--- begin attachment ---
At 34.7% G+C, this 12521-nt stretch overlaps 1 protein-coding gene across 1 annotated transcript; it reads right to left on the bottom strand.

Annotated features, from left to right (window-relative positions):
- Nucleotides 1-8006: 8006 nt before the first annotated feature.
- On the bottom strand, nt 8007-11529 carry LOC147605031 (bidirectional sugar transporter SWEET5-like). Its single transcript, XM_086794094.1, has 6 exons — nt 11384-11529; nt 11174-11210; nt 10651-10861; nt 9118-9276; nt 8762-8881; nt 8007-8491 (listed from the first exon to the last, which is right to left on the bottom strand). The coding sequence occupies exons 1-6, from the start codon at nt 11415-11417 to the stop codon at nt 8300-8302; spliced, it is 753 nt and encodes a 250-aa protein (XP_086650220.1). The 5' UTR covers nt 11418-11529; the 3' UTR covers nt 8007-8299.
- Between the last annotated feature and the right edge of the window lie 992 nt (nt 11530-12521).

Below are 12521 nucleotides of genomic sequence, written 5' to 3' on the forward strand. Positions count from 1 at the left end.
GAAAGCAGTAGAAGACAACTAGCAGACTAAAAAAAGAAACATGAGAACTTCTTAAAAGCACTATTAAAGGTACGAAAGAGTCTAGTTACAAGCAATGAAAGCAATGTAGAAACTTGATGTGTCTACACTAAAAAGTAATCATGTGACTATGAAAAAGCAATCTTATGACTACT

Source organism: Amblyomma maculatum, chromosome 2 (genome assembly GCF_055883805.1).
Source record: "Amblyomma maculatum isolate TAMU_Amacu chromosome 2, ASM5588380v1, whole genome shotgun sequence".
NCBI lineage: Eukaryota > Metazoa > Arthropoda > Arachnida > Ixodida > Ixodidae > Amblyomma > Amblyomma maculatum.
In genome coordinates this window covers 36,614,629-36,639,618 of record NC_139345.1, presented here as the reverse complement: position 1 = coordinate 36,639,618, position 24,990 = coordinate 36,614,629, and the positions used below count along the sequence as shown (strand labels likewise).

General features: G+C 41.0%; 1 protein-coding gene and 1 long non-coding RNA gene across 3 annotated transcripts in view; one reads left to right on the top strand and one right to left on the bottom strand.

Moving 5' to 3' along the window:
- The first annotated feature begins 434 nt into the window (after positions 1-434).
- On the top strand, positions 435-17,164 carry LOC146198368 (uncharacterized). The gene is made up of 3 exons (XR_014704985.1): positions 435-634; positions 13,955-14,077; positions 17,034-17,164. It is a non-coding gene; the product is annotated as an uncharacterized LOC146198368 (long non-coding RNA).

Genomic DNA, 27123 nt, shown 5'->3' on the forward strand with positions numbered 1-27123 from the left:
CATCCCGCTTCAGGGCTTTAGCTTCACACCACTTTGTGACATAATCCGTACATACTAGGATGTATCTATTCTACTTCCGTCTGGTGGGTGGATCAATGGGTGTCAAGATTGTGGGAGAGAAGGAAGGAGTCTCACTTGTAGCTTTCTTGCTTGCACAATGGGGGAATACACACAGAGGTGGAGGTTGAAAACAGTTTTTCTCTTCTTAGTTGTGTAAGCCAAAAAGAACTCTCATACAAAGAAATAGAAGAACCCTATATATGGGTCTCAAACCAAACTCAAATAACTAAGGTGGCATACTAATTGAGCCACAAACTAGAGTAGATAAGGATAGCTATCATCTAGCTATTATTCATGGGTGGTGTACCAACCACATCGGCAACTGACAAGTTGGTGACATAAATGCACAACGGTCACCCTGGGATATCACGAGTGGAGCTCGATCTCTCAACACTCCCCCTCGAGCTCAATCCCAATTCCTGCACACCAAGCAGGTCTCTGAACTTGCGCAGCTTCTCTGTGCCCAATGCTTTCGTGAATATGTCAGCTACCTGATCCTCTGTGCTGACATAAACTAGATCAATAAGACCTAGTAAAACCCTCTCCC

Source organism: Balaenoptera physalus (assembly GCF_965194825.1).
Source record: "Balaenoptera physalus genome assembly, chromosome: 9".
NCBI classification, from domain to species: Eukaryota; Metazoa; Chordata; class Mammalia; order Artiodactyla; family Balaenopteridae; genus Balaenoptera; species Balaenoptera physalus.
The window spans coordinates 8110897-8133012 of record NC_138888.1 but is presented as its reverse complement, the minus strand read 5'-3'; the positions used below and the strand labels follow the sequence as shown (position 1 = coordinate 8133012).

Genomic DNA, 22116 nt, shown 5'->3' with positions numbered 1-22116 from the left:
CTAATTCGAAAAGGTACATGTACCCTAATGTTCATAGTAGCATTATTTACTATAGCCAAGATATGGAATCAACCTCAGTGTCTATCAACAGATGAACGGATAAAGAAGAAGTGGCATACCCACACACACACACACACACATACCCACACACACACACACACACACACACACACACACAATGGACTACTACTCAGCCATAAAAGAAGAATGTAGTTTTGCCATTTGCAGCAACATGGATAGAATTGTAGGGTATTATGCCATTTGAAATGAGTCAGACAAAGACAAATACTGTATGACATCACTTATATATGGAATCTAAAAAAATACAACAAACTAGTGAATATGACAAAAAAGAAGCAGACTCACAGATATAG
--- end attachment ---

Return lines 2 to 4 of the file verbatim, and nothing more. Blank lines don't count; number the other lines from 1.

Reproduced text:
Annotated features, from left to right (window-relative positions):
- Nucleotides 1-8006: 8006 nt before the first annotated feature.
- On the bottom strand, nt 8007-11529 carry LOC147605031 (bidirectional sugar transporter SWEET5-like). Its single transcript, XM_086794094.1, has 6 exons — nt 11384-11529; nt 11174-11210; nt 10651-10861; nt 9118-9276; nt 8762-8881; nt 8007-8491 (listed from the first exon to the last, which is right to left on the bottom strand). The coding sequence occupies exons 1-6, from the start codon at nt 11415-11417 to the stop codon at nt 8300-8302; spliced, it is 753 nt and encodes a 250-aa protein (XP_086650220.1). The 5' UTR covers nt 11418-11529; the 3' UTR covers nt 8007-8299.